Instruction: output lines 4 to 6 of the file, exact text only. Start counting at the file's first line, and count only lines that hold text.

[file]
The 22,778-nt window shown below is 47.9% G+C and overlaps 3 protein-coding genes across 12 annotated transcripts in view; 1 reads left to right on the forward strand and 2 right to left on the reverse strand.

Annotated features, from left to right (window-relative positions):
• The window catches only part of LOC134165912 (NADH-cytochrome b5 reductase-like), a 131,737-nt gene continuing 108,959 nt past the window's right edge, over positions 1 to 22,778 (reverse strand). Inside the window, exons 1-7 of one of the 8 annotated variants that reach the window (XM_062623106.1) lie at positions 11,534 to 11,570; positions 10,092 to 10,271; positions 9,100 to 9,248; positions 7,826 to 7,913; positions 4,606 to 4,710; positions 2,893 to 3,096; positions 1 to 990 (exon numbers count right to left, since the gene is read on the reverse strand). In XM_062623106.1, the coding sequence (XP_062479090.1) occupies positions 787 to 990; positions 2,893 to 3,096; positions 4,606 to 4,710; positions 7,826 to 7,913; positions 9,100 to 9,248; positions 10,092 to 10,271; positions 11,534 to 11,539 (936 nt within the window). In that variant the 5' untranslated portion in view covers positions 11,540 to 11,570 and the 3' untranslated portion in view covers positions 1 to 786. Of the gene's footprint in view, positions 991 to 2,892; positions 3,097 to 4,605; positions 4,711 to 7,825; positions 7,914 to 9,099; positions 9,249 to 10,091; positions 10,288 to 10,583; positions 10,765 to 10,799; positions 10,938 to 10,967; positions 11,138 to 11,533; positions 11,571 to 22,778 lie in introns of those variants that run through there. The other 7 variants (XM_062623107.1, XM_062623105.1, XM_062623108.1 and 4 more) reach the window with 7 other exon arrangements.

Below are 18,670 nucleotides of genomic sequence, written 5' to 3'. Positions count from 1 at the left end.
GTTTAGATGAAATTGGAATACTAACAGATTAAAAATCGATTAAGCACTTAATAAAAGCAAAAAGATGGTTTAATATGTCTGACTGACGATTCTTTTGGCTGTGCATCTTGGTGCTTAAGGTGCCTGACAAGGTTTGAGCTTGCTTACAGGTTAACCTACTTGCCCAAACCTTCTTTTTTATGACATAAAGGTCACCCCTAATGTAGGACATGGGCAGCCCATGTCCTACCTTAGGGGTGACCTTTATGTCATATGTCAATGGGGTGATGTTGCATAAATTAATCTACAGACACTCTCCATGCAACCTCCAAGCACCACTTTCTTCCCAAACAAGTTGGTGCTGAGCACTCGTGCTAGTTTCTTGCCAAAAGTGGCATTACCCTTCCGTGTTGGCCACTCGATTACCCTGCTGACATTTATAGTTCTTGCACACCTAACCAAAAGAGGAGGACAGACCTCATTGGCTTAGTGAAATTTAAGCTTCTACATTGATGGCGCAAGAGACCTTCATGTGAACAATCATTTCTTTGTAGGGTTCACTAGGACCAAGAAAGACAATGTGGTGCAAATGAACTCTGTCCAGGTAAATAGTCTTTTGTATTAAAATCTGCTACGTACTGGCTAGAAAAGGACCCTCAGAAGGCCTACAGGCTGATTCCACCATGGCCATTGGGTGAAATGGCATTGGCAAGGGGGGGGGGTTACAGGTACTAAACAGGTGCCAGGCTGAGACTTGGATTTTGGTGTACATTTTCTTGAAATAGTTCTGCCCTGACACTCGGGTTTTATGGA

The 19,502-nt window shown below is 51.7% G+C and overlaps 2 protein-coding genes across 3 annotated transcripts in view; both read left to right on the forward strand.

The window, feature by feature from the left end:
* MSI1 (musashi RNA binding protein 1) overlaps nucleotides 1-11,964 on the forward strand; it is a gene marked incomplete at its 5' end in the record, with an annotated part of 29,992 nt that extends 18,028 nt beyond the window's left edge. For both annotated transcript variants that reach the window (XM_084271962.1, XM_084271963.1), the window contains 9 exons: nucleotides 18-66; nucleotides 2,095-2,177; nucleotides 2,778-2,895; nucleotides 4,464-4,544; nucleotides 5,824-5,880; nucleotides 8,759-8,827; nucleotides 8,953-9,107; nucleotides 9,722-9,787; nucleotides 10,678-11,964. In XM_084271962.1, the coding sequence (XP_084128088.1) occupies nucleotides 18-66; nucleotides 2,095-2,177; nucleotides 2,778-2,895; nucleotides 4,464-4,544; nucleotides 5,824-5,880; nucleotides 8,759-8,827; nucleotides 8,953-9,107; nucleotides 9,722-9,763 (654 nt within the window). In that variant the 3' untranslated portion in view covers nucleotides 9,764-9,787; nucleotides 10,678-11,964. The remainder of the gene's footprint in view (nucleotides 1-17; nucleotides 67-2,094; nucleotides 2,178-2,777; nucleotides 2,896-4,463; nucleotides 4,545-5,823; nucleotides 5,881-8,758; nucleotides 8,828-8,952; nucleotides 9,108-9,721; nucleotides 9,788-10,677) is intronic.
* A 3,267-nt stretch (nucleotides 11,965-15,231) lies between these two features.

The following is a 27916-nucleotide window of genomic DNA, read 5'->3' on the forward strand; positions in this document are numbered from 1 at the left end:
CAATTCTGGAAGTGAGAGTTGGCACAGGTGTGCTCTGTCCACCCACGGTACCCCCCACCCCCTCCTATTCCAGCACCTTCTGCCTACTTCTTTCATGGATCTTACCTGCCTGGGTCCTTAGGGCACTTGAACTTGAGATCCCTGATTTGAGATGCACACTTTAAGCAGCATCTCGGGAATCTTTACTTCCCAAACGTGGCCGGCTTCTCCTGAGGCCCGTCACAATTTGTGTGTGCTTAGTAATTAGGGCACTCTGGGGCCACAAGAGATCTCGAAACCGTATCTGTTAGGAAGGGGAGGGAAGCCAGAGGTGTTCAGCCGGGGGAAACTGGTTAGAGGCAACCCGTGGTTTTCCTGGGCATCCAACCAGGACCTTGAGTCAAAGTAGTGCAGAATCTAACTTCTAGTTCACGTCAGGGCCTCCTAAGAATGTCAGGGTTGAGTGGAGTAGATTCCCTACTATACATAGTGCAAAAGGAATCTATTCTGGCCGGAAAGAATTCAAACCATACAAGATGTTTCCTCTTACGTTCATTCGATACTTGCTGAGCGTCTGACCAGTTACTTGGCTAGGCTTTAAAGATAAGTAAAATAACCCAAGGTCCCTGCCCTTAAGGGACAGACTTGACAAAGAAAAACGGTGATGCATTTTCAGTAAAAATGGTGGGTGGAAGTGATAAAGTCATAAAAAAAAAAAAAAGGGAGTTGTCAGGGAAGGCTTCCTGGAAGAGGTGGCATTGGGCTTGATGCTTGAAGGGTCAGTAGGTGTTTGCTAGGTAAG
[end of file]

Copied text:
Below are 18,670 nucleotides of genomic sequence, written 5' to 3'. Positions count from 1 at the left end.
GTTTAGATGAAATTGGAATACTAACAGATTAAAAATCGATTAAGCACTTAATAAAAGCAAAAAGATGGTTTAATATGTCTGACTGACGATTCTTTTGGCTGTGCATCTTGGTGCTTAAGGTGCCTGACAAGGTTTGAGCTTGCTTACAGGTTAACCTACTTGCCCAAACCTTCTTTTTTATGACATAAAGGTCACCCCTAATGTAGGACATGGGCAGCCCATGTCCTACCTTAGGGGTGACCTTTATGTCATATGTCAATGGGGTGATGTTGCATAAATTAATCTACAGACACTCTCCATGCAACCTCCAAGCACCACTTTCTTCCCAAACAAGTTGGTGCTGAGCACTCGTGCTAGTTTCTTGCCAAAAGTGGCATTACCCTTCCGTGTTGGCCACTCGATTACCCTGCTGACATTTATAGTTCTTGCACACCTAACCAAAAGAGGAGGACAGACCTCATTGGCTTAGTGAAATTTAAGCTTCTACATTGATGGCGCAAGAGACCTTCATGTGAACAATCATTTCTTTGTAGGGTTCACTAGGACCAAGAAAGACAATGTGGTGCAAATGAACTCTGTCCAGGTAAATAGTCTTTTGTATTAAAATCTGCTACGTACTGGCTAGAAAAGGACCCTCAGAAGGCCTACAGGCTGATTCCACCATGGCCATTGGGTGAAATGGCATTGGCAAGGGGGGGGGGTTACAGGTACTAAACAGGTGCCAGGCTGAGACTTGGATTTTGGTGTACATTTTCTTGAAATAGTTCTGCCCTGACACTCGGGTTTTATGGA

The 19,502-nt window shown below is 51.7% G+C and overlaps 2 protein-coding genes across 3 annotated transcripts in view; both read left to right on the forward strand.